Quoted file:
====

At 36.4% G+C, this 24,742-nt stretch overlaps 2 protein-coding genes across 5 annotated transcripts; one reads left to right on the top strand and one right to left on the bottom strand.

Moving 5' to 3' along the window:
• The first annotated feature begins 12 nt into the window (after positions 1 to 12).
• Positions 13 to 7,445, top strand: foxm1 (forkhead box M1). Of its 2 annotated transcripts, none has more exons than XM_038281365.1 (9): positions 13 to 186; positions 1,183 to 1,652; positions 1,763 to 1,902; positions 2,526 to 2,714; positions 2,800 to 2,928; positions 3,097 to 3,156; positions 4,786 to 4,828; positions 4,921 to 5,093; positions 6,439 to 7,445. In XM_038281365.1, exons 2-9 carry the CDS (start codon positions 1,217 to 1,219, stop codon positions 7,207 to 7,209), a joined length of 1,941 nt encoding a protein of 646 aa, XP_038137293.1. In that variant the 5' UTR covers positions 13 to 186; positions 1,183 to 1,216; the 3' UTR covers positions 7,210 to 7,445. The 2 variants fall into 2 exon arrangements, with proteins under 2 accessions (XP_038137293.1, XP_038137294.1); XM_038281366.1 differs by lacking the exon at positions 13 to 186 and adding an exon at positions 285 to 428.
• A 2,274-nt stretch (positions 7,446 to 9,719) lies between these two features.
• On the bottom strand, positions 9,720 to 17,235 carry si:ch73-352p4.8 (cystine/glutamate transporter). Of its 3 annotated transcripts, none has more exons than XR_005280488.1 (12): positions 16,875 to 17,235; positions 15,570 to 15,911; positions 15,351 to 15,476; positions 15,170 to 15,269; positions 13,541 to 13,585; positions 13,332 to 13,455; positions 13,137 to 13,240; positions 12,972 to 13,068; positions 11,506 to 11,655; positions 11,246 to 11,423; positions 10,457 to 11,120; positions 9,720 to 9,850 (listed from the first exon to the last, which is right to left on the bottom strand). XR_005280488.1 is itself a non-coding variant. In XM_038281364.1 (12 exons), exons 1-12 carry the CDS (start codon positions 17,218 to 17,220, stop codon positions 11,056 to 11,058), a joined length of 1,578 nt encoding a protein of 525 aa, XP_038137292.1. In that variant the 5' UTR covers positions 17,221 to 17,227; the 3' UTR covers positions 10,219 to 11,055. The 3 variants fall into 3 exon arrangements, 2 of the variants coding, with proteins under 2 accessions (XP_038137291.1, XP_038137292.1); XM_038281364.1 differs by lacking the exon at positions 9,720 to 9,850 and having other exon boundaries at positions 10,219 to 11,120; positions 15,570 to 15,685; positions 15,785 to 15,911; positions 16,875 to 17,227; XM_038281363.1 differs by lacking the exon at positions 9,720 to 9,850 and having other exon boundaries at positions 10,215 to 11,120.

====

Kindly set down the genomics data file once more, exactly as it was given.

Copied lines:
At 36.4% G+C, this 24,742-nt stretch overlaps 2 protein-coding genes across 5 annotated transcripts; one reads left to right on the top strand and one right to left on the bottom strand.

Moving 5' to 3' along the window:
• The first annotated feature begins 12 nt into the window (after positions 1 to 12).
• Positions 13 to 7,445, top strand: foxm1 (forkhead box M1). Of its 2 annotated transcripts, none has more exons than XM_038281365.1 (9): positions 13 to 186; positions 1,183 to 1,652; positions 1,763 to 1,902; positions 2,526 to 2,714; positions 2,800 to 2,928; positions 3,097 to 3,156; positions 4,786 to 4,828; positions 4,921 to 5,093; positions 6,439 to 7,445. In XM_038281365.1, exons 2-9 carry the CDS (start codon positions 1,217 to 1,219, stop codon positions 7,207 to 7,209), a joined length of 1,941 nt encoding a protein of 646 aa, XP_038137293.1. In that variant the 5' UTR covers positions 13 to 186; positions 1,183 to 1,216; the 3' UTR covers positions 7,210 to 7,445. The 2 variants fall into 2 exon arrangements, with proteins under 2 accessions (XP_038137293.1, XP_038137294.1); XM_038281366.1 differs by lacking the exon at positions 13 to 186 and adding an exon at positions 285 to 428.
• A 2,274-nt stretch (positions 7,446 to 9,719) lies between these two features.
• On the bottom strand, positions 9,720 to 17,235 carry si:ch73-352p4.8 (cystine/glutamate transporter). Of its 3 annotated transcripts, none has more exons than XR_005280488.1 (12): positions 16,875 to 17,235; positions 15,570 to 15,911; positions 15,351 to 15,476; positions 15,170 to 15,269; positions 13,541 to 13,585; positions 13,332 to 13,455; positions 13,137 to 13,240; positions 12,972 to 13,068; positions 11,506 to 11,655; positions 11,246 to 11,423; positions 10,457 to 11,120; positions 9,720 to 9,850 (listed from the first exon to the last, which is right to left on the bottom strand). XR_005280488.1 is itself a non-coding variant. In XM_038281364.1 (12 exons), exons 1-12 carry the CDS (start codon positions 17,218 to 17,220, stop codon positions 11,056 to 11,058), a joined length of 1,578 nt encoding a protein of 525 aa, XP_038137292.1. In that variant the 5' UTR covers positions 17,221 to 17,227; the 3' UTR covers positions 10,219 to 11,055. The 3 variants fall into 3 exon arrangements, 2 of the variants coding, with proteins under 2 accessions (XP_038137291.1, XP_038137292.1); XM_038281364.1 differs by lacking the exon at positions 9,720 to 9,850 and having other exon boundaries at positions 10,219 to 11,120; positions 15,570 to 15,685; positions 15,785 to 15,911; positions 16,875 to 17,227; XM_038281363.1 differs by lacking the exon at positions 9,720 to 9,850 and having other exon boundaries at positions 10,215 to 11,120.